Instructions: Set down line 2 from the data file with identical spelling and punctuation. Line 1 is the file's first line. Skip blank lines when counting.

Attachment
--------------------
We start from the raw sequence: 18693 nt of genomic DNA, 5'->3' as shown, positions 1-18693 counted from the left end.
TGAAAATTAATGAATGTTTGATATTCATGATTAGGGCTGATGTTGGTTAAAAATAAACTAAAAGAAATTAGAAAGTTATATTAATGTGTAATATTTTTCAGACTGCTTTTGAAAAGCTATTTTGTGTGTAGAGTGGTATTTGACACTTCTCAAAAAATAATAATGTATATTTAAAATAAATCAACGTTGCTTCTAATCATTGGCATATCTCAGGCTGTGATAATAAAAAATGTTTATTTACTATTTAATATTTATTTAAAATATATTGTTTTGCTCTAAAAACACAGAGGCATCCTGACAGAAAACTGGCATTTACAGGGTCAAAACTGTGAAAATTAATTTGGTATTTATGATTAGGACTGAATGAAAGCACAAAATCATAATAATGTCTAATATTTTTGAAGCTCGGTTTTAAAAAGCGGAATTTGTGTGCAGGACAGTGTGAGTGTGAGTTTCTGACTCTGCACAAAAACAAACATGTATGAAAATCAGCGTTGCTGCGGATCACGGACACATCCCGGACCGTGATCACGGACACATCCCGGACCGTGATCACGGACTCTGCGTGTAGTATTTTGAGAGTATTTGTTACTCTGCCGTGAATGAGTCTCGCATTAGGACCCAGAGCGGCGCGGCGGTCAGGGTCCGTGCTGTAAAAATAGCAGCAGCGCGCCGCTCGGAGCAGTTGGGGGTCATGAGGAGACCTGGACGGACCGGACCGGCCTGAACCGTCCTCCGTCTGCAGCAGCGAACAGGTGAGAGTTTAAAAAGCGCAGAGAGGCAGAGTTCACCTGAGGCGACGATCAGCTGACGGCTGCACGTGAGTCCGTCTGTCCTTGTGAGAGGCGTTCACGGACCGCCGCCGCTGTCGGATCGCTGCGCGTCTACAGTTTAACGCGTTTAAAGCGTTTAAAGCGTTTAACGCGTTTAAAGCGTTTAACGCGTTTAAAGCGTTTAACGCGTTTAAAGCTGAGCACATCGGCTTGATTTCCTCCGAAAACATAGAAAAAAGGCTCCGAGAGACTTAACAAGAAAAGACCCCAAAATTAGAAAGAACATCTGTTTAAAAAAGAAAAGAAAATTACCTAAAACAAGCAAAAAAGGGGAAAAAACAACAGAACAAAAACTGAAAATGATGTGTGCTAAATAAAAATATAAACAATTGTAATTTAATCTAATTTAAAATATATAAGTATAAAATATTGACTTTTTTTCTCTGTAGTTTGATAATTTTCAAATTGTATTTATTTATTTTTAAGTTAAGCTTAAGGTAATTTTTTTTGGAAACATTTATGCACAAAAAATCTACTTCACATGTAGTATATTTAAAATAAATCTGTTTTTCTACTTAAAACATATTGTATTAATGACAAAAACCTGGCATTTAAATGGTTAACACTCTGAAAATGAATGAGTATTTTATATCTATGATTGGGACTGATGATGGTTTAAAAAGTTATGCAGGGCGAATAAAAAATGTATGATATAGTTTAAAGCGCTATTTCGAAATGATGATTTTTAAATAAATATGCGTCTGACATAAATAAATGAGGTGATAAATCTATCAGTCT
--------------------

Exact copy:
TGAAAATTAATGAATGTTTGATATTCATGATTAGGGCTGATGTTGGTTAAAAATAAACTAAAAGAAATTAGAAAGTTATATTAATGTGTAATATTTTTCAGACTGCTTTTGAAAAGCTATTTTGTGTGTAGAGTGGTATTTGACACTTCTCAAAAAATAATAATGTATATTTAAAATAAATCAACGTTGCTTCTAATCATTGGCATATCTCAGGCTGTGATAATAAAAAATGTTTATTTACTATTTAATATTTATTTAAAATATATTGTTTTGCTCTAAAAACACAGAGGCATCCTGACAGAAAACTGGCATTTACAGGGTCAAAACTGTGAAAATTAATTTGGTATTTATGATTAGGACTGAATGAAAGCACAAAATCATAATAATGTCTAATATTTTTGAAGCTCGGTTTTAAAAAGCGGAATTTGTGTGCAGGACAGTGTGAGTGTGAGTTTCTGACTCTGCACAAAAACAAACATGTATGAAAATCAGCGTTGCTGCGGATCACGGACACATCCCGGACCGTGATCACGGACACATCCCGGACCGTGATCACGGACTCTGCGTGTAGTATTTTGAGAGTATTTGTTACTCTGCCGTGAATGAGTCTCGCATTAGGACCCAGAGCGGCGCGGCGGTCAGGGTCCGTGCTGTAAAAATAGCAGCAGCGCGCCGCTCGGAGCAGTTGGGGGTCATGAGGAGACCTGGACGGACCGGACCGGCCTGAACCGTCCTCCGTCTGCAGCAGCGAACAGGTGAGAGTTTAAAAAGCGCAGAGAGGCAGAGTTCACCTGAGGCGACGATCAGCTGACGGCTGCACGTGAGTCCGTCTGTCCTTGTGAGAGGCGTTCACGGACCGCCGCCGCTGTCGGATCGCTGCGCGTCTACAGTTTAACGCGTTTAAAGCGTTTAAAGCGTTTAACGCGTTTAAAGCGTTTAACGCGTTTAAAGCGTTTAACGCGTTTAAAGCTGAGCACATCGGCTTGATTTCCTCCGAAAACATAGAAAAAAGGCTCCGAGAGACTTAACAAGAAAAGACCCCAAAATTAGAAAGAACATCTGTTTAAAAAAGAAAAGAAAATTACCTAAAACAAGCAAAAAAGGGGAAAAAACAACAGAACAAAAACTGAAAATGATGTGTGCTAAATAAAAATATAAACAATTGTAATTTAATCTAATTTAAAATATATAAGTATAAAATATTGACTTTTTTTCTCTGTAGTTTGATAATTTTCAAATTGTATTTATTTATTTTTAAGTTAAGCTTAAGGTAATTTTTTTTGGAAACATTTATGCACAAAAAATCTACTTCACATGTAGTATATTTAAAATAAATCTGTTTTTCTACTTAAAACATATTGTATTAATGACAAAAACCTGGCATTTAAATGGTTAACACTCTGAAAATGAATGAGTATTTTATATCTATGATTGGGACTGATGATGGTTTAAAAAGTTATGCAGGGCGAATAAAAAATGTATGATATAGTTTAAAGCGCTATTTCGAAATGATGATTTTTAAATAAATATGCGTCTGACATAAATAAATGAGGTGATAAATCTATCAGTCT